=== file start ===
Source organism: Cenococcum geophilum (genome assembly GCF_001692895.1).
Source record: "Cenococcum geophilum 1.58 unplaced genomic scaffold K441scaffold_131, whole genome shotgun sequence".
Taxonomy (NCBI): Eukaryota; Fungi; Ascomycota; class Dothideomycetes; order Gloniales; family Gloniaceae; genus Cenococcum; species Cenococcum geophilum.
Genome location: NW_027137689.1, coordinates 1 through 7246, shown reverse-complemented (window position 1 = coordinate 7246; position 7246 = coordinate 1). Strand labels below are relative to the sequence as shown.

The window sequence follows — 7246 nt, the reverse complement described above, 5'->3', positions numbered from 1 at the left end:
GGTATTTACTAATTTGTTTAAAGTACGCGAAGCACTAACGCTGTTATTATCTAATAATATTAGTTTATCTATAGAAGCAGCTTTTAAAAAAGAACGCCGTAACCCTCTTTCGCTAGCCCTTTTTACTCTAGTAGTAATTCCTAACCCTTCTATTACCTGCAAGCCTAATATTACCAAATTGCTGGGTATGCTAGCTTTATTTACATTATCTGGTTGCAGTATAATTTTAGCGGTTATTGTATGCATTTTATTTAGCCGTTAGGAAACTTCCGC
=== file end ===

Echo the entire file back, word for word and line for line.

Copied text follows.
Source organism: Cenococcum geophilum (genome assembly GCF_001692895.1).
Source record: "Cenococcum geophilum 1.58 unplaced genomic scaffold K441scaffold_131, whole genome shotgun sequence".
Taxonomy (NCBI): Eukaryota; Fungi; Ascomycota; class Dothideomycetes; order Gloniales; family Gloniaceae; genus Cenococcum; species Cenococcum geophilum.
Genome location: NW_027137689.1, coordinates 1 through 7246, shown reverse-complemented (window position 1 = coordinate 7246; position 7246 = coordinate 1). Strand labels below are relative to the sequence as shown.

The window sequence follows — 7246 nt, the reverse complement described above, 5'->3', positions numbered from 1 at the left end:
GGTATTTACTAATTTGTTTAAAGTACGCGAAGCACTAACGCTGTTATTATCTAATAATATTAGTTTATCTATAGAAGCAGCTTTTAAAAAAGAACGCCGTAACCCTCTTTCGCTAGCCCTTTTTACTCTAGTAGTAATTCCTAACCCTTCTATTACCTGCAAGCCTAATATTACCAAATTGCTGGGTATGCTAGCTTTATTTACATTATCTGGTTGCAGTATAATTTTAGCGGTTATTGTATGCATTTTATTTAGCCGTTAGGAAACTTCCGC